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Figure 7.15 Relative frequencies of horn and head parts to limb bones (expressed by the ratio H+HjL) for medium-sized ungulates, in faunal assemblages accumulated by scavengers (striped and brown hyena -marked by open circles) and hunters (wolves - marked by closed circles). After Stiner 1991a.

60 80 Total skeletal elements

60 80 Total skeletal elements

Figure 7.15 Relative frequencies of horn and head parts to limb bones (expressed by the ratio H+HjL) for medium-sized ungulates, in faunal assemblages accumulated by scavengers (striped and brown hyena -marked by open circles) and hunters (wolves - marked by closed circles). After Stiner 1991a.

1991a,b, for a systematic analysis of the modern ethnographic and zoological data on this point: see Figures 7.14, 7.15):

The crucial point however is that the vast majority of horse and bovid remains at Combe Grenal are head parts. For instance, an estimated 132 horses are represented at Combe Grenal (Würm I and Würm II only) by head parts alone, whereas for appendicular skeletal parts the best one can do is 8.5 horses for the same levels ... I know of no hunting people who abandon muscle-bearing parts in favour of heads with such astonishing regularity!

(Binford 1991: 113).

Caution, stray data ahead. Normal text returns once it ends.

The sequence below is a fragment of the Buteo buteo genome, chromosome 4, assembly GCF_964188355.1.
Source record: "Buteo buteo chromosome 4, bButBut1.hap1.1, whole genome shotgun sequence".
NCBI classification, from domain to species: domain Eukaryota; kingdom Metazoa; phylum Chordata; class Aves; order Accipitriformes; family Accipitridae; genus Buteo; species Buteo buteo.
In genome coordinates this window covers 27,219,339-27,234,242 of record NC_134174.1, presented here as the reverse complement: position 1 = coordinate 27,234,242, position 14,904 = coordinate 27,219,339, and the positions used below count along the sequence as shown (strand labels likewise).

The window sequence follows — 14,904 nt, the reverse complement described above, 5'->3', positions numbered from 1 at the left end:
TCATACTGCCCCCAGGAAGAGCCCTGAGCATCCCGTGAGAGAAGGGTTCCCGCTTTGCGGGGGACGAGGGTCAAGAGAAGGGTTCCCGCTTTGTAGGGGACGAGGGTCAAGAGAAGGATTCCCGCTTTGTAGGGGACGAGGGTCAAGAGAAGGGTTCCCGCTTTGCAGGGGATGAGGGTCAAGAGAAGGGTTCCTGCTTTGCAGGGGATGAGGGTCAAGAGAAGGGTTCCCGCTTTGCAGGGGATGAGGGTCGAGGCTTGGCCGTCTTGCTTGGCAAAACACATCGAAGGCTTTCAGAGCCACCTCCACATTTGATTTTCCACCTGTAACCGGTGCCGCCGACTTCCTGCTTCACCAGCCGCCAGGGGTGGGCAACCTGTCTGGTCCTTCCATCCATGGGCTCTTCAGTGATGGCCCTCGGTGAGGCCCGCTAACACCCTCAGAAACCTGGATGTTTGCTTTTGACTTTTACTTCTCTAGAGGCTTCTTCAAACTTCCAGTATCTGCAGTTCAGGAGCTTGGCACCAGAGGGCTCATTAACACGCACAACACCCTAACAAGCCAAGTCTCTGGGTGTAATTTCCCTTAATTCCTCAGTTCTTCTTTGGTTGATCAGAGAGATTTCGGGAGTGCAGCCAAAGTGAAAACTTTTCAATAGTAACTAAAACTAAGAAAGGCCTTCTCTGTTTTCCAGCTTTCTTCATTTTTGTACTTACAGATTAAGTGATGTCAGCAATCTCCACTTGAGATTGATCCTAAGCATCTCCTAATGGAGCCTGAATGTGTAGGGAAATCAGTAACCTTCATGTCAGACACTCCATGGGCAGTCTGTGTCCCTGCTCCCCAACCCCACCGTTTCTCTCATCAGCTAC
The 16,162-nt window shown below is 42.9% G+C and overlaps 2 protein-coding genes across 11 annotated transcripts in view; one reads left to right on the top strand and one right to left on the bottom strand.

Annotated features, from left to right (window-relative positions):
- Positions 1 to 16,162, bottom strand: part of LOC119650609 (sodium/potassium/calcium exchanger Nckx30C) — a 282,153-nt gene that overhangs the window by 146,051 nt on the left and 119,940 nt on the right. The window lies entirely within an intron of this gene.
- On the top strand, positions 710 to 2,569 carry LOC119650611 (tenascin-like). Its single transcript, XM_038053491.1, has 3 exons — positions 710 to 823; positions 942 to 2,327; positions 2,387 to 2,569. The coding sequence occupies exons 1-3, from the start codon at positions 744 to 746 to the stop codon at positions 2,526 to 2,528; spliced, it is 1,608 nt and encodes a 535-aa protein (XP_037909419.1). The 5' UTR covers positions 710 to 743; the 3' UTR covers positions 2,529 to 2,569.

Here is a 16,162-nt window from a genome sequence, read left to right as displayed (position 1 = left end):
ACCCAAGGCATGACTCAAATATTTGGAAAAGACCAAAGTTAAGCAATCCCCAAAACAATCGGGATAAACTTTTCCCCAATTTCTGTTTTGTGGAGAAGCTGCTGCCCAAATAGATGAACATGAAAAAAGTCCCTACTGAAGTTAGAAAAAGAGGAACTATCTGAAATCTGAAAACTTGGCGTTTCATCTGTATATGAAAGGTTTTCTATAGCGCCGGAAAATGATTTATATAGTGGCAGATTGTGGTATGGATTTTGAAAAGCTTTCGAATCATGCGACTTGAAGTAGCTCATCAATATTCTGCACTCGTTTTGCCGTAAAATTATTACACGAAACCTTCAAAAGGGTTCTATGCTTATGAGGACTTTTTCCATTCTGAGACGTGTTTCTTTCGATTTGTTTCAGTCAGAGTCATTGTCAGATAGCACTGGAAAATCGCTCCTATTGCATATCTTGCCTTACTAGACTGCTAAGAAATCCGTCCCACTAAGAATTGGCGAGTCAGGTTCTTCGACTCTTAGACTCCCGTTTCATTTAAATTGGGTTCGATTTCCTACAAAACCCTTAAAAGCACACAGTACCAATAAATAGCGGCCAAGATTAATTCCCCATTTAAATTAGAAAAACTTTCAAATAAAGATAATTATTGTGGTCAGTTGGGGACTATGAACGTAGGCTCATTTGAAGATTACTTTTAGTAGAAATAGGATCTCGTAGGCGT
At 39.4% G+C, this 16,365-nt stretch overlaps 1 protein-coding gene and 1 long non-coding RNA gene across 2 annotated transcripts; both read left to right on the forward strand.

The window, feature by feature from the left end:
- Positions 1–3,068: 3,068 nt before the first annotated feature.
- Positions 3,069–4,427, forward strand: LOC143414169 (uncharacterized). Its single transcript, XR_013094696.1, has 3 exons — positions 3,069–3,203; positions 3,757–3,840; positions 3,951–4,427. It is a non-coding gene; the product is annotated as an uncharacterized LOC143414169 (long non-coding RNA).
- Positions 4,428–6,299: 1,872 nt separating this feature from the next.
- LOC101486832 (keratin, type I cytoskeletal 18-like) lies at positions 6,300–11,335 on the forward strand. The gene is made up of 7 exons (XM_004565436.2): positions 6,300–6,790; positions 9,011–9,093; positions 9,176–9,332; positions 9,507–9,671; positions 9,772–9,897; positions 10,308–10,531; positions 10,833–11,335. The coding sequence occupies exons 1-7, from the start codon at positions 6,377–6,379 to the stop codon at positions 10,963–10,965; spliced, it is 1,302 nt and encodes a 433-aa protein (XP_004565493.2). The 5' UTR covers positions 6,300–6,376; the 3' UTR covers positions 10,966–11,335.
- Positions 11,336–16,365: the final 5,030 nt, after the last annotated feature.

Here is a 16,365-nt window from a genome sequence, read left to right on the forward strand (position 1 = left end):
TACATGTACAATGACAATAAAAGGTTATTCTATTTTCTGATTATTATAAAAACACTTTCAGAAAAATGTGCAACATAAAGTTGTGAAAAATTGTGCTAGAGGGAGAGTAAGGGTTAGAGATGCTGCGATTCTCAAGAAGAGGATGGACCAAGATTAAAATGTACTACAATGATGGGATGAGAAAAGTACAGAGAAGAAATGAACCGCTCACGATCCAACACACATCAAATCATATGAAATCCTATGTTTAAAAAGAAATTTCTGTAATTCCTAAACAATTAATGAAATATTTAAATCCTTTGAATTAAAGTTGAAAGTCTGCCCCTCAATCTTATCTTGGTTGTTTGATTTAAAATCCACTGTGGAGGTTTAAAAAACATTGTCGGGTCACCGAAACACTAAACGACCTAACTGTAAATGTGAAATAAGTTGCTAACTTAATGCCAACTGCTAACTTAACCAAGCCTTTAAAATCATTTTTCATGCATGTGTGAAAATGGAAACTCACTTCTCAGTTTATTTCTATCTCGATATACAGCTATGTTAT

Against this one could cite the arguments for the Schlepp-effect factor discussed earlier, which for these very large animals is likely to have had a major effect on the butchering and transportation of carcases. The remaining arguments advanced by Chase on the age structure of horse remains at Combe Grenal and the remarkable specialization in the exploitation of large bovids documented at Mauran, La Borde, Le Roc and other sites, have not yet been answered directly by Bin-ford. No doubt these issues will be addressed fully and forcefully in the forthcoming monograph on the Combe Grenal material.

How one can reconcile the various arguments for and against hunting or scavenging is still not clear. Chase accepts (1986a) that the strongly head-and-lower-limb dominated pattern documented for red deer remains and several other species in the southwestern French sites could provide a reasonable a priori argument for scavenging. At the same time the character and composition of the highly specialized faunal assemblages from Mauran, Le Roc, La Borde and other sites (reflecting an almost exclusive exploitation of large bovids) seems to provide powerful if not conclusive evidence for deliberate hunting of these species in these particular sites. The same could be said, with slightly more reservations, for Levine's (1983) studies of the age profile of horse remains from Combe Grenal (Fig. 7.12), and for the similar studies of bovid remains from La Borde and Mauran (Fig. 7.24) (Slott-Moller 1990; Jaubert & Brugal 1990; Farizy et al 1994). What is common ground to both Chase and Binford is that by at least the middle stages of the Würm II succession, the deliberate killing of local reindeer herds must be regarded as a well documented feature of the faunal record. In other words, it is now effectively agreed that in at least certain contexts